The Disquiet Report: Missives and Musings from Chad Swimmer

Keeping Timber Harvests Out of Jackson State Forest


Over the last three years, coordinated community action has successfully stopped a number of timber harvest plans (THPs) in Jackson—California’s largest state forest. Two of the blocked THPs had been submitted, one was approved and sold to a mill, and others were under development. The total area saved by the work of the Coalition to Save Jackson exceeds four square miles. The halting of these plans represents a shining example of what citizens can do when we work together.

All the area saved has a long history of heavy use by locals for walking, mountain biking, equestrian activities, mushroom foraging, and just relaxing.

I put together this photo essay to highlight the unique and extraordinary beauty of so-called Jackson. (I say “so-called” because why must we use the name of the first timber baron responsible for the forest’s destruction?) The defeated THPs are described in the captions. The areas are left alone for now, but permanent protection is still lacking.

Enjoy the photos!

The Gemini Tree, site of a mother/daughter treesit, with activist and organizer Michelle McMillan arranging her flower lei. The Caspar 500 THP was approved in the Spring of 2020, just as the pandemic was first ravaging the country. It was sold to a mill and subcontracted to a licensed timber operator, who attempted to start logging in June of 2021, but the destruction was put on hold by direct action and civil disobedience—including two tree-sits and numerous lock-downs, led first by local youth, young adults, and long-time forest activists. Continued action on legal, procedural, and community fronts led to the eventual expiration of the timber sale contract, which now is not likely to be renewed without substantial modification (though it seems that most mills are loath to step into the fray). Saved for now! 
Photo by Chad Swimmer

Ensatina eschscholtzii in the Mitchell Creek THP bounds 
Photo by Chad Swimmer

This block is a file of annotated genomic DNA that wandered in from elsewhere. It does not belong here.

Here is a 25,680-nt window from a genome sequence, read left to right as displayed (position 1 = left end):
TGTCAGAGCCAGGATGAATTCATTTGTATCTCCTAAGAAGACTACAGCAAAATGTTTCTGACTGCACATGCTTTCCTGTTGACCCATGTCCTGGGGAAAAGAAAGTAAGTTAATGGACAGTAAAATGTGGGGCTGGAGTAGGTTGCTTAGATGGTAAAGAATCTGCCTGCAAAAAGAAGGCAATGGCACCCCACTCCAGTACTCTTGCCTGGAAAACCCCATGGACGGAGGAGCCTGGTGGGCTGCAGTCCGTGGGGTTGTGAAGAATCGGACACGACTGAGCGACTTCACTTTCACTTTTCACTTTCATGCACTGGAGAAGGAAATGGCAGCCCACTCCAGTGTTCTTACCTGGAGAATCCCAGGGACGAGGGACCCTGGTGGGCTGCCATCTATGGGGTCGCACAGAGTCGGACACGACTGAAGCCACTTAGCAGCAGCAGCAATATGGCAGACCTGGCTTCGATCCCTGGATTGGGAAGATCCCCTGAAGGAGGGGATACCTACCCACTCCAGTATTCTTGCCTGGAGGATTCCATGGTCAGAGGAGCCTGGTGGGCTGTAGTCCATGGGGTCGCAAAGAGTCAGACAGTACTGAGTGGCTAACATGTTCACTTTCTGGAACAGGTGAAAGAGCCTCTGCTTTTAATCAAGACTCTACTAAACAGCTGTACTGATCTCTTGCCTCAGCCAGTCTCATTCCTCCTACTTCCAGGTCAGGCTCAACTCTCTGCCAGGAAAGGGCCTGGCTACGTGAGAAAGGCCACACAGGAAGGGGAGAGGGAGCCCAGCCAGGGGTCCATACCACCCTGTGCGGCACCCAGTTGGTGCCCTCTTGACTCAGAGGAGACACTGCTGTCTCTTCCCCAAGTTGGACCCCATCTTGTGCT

Mitchell Creek and Little North Fork Big River: These two THPs were submitted in 2020 and were immediately hit by hundreds of public comments. These exhaustively researched complaints were from groups and organizations such as EPIC, the California Native Plant Society, the Coyote Valley Band of Pomo, the Audubon Society, the Sierra Club, the Mendocino Woodlands Camp Association, and others. The gravity and authority of these comments combined with the threat of more direct action gave CAL FIRE pause. The plans languished in “director’s decision” phase for 16 months, after which they were finally withdrawn. 
Photo by Jaime Armstrong
A young spotted-owl with a tree vole.
Photo by Jon Klein
Jughandle and Railroad Gulch: These two THPs were abandoned before being submitted, after it became clear that they would face the same level of opposition as the Mitchell Creek and LNF Big River plans. Railroad Gulch was especially problematic, as it contains an area known as Mushroom Corners, a square mile extensively documented by researchers over three decades to host at least 845 species of ectomycorrhizae. Like the LNF Big River Plan, Railroad Gulch is in the Mendocino Woodlands Special Treatment area, a five-square-mile area that, according to the terms of its transfer into the bounds of Jackson, was expressly intended to not be subject to commercial logging. Huge victories!
Photo by JP O’Brien 
Rhododendron occidentale 
Photo by Art Mielke